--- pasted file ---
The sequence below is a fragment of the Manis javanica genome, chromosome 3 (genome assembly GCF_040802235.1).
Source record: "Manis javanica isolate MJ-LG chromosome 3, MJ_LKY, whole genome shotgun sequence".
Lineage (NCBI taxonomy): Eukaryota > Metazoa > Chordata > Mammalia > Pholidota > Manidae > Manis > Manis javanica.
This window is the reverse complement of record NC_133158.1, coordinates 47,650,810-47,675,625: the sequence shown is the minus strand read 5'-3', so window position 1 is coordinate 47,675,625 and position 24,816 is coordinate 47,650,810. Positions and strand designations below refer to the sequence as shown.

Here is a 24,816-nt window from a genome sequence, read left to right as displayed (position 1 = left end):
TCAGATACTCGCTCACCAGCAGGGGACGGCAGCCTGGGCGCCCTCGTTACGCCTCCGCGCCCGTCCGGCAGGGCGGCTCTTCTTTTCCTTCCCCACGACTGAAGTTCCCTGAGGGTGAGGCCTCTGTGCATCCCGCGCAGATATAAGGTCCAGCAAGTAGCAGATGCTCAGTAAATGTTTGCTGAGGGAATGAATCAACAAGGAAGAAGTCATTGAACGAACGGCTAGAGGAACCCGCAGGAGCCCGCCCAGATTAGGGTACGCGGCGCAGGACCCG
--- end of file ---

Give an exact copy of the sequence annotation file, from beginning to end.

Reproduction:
The sequence below is a fragment of the Manis javanica genome, chromosome 3 (genome assembly GCF_040802235.1).
Source record: "Manis javanica isolate MJ-LG chromosome 3, MJ_LKY, whole genome shotgun sequence".
Lineage (NCBI taxonomy): Eukaryota > Metazoa > Chordata > Mammalia > Pholidota > Manidae > Manis > Manis javanica.
This window is the reverse complement of record NC_133158.1, coordinates 47,650,810-47,675,625: the sequence shown is the minus strand read 5'-3', so window position 1 is coordinate 47,675,625 and position 24,816 is coordinate 47,650,810. Positions and strand designations below refer to the sequence as shown.

Here is a 24,816-nt window from a genome sequence, read left to right as displayed (position 1 = left end):
TCAGATACTCGCTCACCAGCAGGGGACGGCAGCCTGGGCGCCCTCGTTACGCCTCCGCGCCCGTCCGGCAGGGCGGCTCTTCTTTTCCTTCCCCACGACTGAAGTTCCCTGAGGGTGAGGCCTCTGTGCATCCCGCGCAGATATAAGGTCCAGCAAGTAGCAGATGCTCAGTAAATGTTTGCTGAGGGAATGAATCAACAAGGAAGAAGTCATTGAACGAACGGCTAGAGGAACCCGCAGGAGCCCGCCCAGATTAGGGTACGCGGCGCAGGACCCG